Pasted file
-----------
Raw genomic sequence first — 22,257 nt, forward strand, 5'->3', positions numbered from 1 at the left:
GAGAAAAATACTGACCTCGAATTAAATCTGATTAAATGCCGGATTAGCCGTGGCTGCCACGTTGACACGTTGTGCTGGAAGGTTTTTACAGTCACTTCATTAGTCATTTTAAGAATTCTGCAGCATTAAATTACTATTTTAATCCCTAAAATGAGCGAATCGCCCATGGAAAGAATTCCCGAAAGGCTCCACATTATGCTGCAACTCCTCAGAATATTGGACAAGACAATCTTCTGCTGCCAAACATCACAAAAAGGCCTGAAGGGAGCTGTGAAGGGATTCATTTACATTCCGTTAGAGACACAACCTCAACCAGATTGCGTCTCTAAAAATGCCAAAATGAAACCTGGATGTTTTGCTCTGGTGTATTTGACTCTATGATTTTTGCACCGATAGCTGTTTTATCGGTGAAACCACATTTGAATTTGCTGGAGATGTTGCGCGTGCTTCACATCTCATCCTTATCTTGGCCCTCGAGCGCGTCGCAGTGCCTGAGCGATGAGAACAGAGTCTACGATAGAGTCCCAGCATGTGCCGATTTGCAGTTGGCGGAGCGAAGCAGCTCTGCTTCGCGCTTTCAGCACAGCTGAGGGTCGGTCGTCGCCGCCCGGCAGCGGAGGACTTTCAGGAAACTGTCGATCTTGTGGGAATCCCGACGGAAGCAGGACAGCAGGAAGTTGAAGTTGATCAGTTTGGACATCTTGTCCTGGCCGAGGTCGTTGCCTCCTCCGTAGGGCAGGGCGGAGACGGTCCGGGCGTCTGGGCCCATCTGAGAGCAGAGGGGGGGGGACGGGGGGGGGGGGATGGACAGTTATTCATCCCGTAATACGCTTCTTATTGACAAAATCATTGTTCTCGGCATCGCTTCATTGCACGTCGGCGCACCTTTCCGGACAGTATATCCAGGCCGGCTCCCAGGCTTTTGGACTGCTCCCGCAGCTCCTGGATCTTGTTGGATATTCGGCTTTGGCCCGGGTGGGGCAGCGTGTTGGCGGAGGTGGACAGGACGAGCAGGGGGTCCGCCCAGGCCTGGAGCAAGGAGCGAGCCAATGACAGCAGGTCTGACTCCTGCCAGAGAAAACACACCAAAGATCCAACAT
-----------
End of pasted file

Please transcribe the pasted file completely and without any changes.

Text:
Raw genomic sequence first — 22,257 nt, forward strand, 5'->3', positions numbered from 1 at the left:
GAGAAAAATACTGACCTCGAATTAAATCTGATTAAATGCCGGATTAGCCGTGGCTGCCACGTTGACACGTTGTGCTGGAAGGTTTTTACAGTCACTTCATTAGTCATTTTAAGAATTCTGCAGCATTAAATTACTATTTTAATCCCTAAAATGAGCGAATCGCCCATGGAAAGAATTCCCGAAAGGCTCCACATTATGCTGCAACTCCTCAGAATATTGGACAAGACAATCTTCTGCTGCCAAACATCACAAAAAGGCCTGAAGGGAGCTGTGAAGGGATTCATTTACATTCCGTTAGAGACACAACCTCAACCAGATTGCGTCTCTAAAAATGCCAAAATGAAACCTGGATGTTTTGCTCTGGTGTATTTGACTCTATGATTTTTGCACCGATAGCTGTTTTATCGGTGAAACCACATTTGAATTTGCTGGAGATGTTGCGCGTGCTTCACATCTCATCCTTATCTTGGCCCTCGAGCGCGTCGCAGTGCCTGAGCGATGAGAACAGAGTCTACGATAGAGTCCCAGCATGTGCCGATTTGCAGTTGGCGGAGCGAAGCAGCTCTGCTTCGCGCTTTCAGCACAGCTGAGGGTCGGTCGTCGCCGCCCGGCAGCGGAGGACTTTCAGGAAACTGTCGATCTTGTGGGAATCCCGACGGAAGCAGGACAGCAGGAAGTTGAAGTTGATCAGTTTGGACATCTTGTCCTGGCCGAGGTCGTTGCCTCCTCCGTAGGGCAGGGCGGAGACGGTCCGGGCGTCTGGGCCCATCTGAGAGCAGAGGGGGGGGGACGGGGGGGGGGGGATGGACAGTTATTCATCCCGTAATACGCTTCTTATTGACAAAATCATTGTTCTCGGCATCGCTTCATTGCACGTCGGCGCACCTTTCCGGACAGTATATCCAGGCCGGCTCCCAGGCTTTTGGACTGCTCCCGCAGCTCCTGGATCTTGTTGGATATTCGGCTTTGGCCCGGGTGGGGCAGCGTGTTGGCGGAGGTGGACAGGACGAGCAGGGGGTCCGCCCAGGCCTGGAGCAAGGAGCGAGCCAATGACAGCAGGTCTGACTCCTGCCAGAGAAAACACACCAAAGATCCAACAT